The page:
Further Reading:

How to “Primalize” Your Pantry

How to Make Your Own Jerky

Homemade Condiment Creations

TAGS:  cooking tips

About the Author

Mark Sisson is the founder of Mark’s Daily Apple, godfather to the Primal food and lifestyle movement, and the New York Times bestselling author of The Keto Reset Diet. His latest book is Keto for Life, where he discusses how he combines the keto diet with a Primal lifestyle for optimal health and longevity. Mark is the author of numerous other books as well, including The Primal Blueprint, which was credited with turbocharging the growth of the primal/paleo movement back in 2009. After spending three decades researching and educating folks on why food is the key component to achieving and maintaining optimal wellness, Mark launched Primal Kitchen, a real-food company that creates Primal/paleo, keto, and Whole30-friendly kitchen staples.

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37 thoughts on “How to Can Tomatoes”

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  1. I was just wondering yesterday about canning tomatoes (seriously, I was), so thanks for posting this! Now all I have to do is wait for summer and the generosity of friends with an overabundance of tomatoes…

  2. You need to add citric acid to tomatoes to bring their pH down low enough to be food-safe against botulism.

    1. Help!
      My tomatoes that were green,got ripe. So I made a spaghetti sauce. It was bitter!
      I added sugar to the recipe, but that did not help. What didn’t I do, or what did I need to do. . . ?

      1. I also made spagetti sauce with my green ripe tomatoes. I too, tried everything to change the flavor.
        What did you find out?

      2. my comment below was really for you. I clicked on the wrong reply I guess. We didn’t try it on green tomatoes but we put it in our Spaghetti sauce and the balsamic vinegar does work.

    2. just add a little balsamic vinegar. My husband is a chef and we made some too and the balsamic vinegar blends everything together and gives it a smooth taste.

  3. I have to admit… I laughed out loud a bit at the mental picture of Mark in his kitchen bending metal.

    Thanks for this post – I’m really enjoying the “How To”s.

  4. Okay, this is a ridiculously unprimal suggestion, but during the whole canning process, what about mixing a little blue food coloring in? Yes, it’s an unnatural, chemical, and possibly evil thing to do to a tomato. But blue tomatoes? How fun is that?! Anyone have any specific problems with food coloring? If not, I’m blueifying my tomatoes. And maybe my kraut too.

  5. Good tips – I am going to be canning and freezing a lot this year as my 1-acre garden gets planted starting on Saturday!

  6. I have just recently found this website & am LOVING it! I am making a switch from ovo/lacto vegetarian to primal (I’ve only had fish so far) and find this site informative & inspirational. I have been toying some of the recipes & when it’s perfected, look for Energy Bar III! I just canned my first veggies last fall & was wondering if pickling is “primal”? I love my beets & purple eggs… & pickled Brussel Sprouts are awesome.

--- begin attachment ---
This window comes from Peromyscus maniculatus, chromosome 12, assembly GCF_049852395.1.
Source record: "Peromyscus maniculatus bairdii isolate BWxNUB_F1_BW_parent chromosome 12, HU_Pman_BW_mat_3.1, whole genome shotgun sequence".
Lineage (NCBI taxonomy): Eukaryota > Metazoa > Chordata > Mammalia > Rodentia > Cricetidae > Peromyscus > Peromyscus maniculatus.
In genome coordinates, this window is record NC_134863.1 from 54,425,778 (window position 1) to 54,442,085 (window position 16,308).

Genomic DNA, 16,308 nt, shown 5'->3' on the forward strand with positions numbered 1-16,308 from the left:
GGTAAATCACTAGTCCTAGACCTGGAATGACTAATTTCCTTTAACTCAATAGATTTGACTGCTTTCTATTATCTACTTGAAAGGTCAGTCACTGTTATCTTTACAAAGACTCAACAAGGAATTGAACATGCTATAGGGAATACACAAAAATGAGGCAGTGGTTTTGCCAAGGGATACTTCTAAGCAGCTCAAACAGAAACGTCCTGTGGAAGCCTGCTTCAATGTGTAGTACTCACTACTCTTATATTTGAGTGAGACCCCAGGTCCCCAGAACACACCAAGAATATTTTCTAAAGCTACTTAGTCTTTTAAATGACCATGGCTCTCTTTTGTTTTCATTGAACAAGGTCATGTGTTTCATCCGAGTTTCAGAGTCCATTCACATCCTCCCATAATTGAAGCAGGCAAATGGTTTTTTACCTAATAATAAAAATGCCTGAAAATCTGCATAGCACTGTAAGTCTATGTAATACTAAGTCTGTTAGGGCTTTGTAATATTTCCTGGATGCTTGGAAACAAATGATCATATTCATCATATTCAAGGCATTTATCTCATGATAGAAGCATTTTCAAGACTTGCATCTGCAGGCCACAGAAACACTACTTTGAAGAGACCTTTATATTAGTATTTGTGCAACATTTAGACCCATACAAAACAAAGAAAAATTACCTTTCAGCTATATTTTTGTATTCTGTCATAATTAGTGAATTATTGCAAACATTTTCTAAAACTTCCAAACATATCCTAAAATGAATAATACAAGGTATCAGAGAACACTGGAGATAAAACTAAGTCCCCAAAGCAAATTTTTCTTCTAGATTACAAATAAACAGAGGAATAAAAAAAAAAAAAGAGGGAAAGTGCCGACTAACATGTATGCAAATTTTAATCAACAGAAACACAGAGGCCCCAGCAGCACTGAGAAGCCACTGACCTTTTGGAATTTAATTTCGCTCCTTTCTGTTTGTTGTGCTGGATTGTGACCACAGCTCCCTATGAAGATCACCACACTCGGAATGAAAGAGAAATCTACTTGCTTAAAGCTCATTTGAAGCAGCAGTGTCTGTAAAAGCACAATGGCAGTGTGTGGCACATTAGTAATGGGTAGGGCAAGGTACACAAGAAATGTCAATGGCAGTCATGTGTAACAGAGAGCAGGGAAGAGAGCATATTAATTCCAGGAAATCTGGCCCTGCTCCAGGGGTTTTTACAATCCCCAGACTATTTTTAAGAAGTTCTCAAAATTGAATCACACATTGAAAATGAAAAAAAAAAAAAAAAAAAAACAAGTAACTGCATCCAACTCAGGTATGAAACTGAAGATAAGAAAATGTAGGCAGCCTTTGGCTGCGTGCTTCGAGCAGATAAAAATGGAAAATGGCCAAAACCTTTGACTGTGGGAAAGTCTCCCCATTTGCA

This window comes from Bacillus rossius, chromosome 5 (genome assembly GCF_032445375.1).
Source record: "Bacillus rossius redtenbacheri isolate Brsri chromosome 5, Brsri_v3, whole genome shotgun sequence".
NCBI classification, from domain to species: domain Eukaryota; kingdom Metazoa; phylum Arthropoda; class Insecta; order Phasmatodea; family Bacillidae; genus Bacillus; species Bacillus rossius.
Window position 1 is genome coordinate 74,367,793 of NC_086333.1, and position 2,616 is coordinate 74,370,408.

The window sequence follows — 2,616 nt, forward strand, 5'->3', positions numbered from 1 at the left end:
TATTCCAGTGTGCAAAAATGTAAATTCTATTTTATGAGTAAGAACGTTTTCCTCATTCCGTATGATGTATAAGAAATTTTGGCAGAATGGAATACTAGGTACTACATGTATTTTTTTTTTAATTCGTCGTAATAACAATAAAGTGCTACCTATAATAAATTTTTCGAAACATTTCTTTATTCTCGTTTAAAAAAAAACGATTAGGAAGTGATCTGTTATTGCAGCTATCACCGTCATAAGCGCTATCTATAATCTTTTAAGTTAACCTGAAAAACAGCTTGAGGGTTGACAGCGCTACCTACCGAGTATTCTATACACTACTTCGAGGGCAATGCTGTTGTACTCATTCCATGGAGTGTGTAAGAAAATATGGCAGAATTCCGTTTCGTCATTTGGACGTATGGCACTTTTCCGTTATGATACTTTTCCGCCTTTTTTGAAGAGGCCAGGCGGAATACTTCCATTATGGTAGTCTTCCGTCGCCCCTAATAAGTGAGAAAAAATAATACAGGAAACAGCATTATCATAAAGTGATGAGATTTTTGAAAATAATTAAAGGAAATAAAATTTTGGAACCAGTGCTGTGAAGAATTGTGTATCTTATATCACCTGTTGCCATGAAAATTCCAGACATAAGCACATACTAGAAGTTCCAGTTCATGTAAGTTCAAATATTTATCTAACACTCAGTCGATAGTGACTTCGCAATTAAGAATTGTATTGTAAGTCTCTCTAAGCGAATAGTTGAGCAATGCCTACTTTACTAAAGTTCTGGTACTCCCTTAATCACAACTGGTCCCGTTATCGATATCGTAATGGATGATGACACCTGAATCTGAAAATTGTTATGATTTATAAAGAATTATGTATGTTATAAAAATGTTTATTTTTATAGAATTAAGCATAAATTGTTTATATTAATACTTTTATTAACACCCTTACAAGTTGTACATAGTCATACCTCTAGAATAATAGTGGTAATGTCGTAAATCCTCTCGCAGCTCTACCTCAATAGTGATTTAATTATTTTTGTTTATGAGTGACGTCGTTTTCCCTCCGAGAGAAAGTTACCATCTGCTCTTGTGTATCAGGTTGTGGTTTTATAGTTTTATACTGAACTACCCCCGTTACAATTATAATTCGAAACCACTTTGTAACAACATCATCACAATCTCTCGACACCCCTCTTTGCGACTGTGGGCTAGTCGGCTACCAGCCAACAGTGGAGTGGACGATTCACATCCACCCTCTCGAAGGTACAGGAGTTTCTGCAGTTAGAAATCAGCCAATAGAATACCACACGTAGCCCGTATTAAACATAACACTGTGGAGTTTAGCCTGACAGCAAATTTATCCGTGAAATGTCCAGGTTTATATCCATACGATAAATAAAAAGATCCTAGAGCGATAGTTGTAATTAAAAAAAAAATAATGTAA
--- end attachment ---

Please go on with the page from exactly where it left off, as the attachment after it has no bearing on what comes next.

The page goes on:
7. Welcome, Peggy.

    Pickle away!

    I look forward to hearing if and how you can perfect the Primal Energy Bar.

    Thanks for the comment and stay in touch!

  8. Ugh, I can smell the tomatoes cooking in our family kitchen. I see the slimy little blobs in the bowl of goulash and on the Swiss steak. I was the least finicky of the kids, willing to eat anything except tomatoes, which my mother loved and served at least twice a week, and forced me to eat.

  9. This blog is always up my alley. I love this blog. I use a pressure cooker, then I don’t have to worry about adding vinegar or whatever to increase the acidity. With a pressure cooker you will be able to can soups and stews, which I think process pretty well. Refer to the Ball canning guides for details–great source of info. I was a big time tomato and pepper gardener when I lived in Chico, CA. I prefer to can salsa or plain tomato sauce rather than canning whole tomatoes; it’s just a more usable product for me. I have a juicer attachment for my kitchenaide mixer and it makes a beautiful puree out of tomatoes–this way you don’t have to deal with the skin blanching stuff and you can then cook it down and condense a lot of tomatoes into 8 or so jars. (I’m talking, HUNDREDS of homegrown tomatoes all ripe at once. I had tunnels I’d crawl through in that tomato garden!) Canning is not surgery–hands clean is always good in the kitchen but if the contents of the jars are brought to 240 degrees in a pressure cooker and kept there for a long time, it’s gonna nuke anything pretty much. And the stuff that can grow in low acid foods brought only to the boiling point is going to come from the food itself, not your hands, as far as I understand it. BTW apples can be quartered (not even cored) and boiled till soft then run through the juicer, too, then cooked down and canned as applesauce. I did that as baby food for my own, about 16 years ago. She still likes my homemade apple butter. Since I’m fructose intolerent, I can’t eat apples anymore. I’m going to try growing tomatoes again this year, though, after many years–a 20′ by 5′ raised bed is being erected in my yard and seedlings are being faithfully brought out to the front porch and then carried back in each night. It’s fun but I know Oregon will never yield me what I had in Chico, in terms of tomatoes. Heck in Chico those little seedlings would be in the ground, 10 inches tall by now! My husband will probably eat them all before I get a chance to can any of them!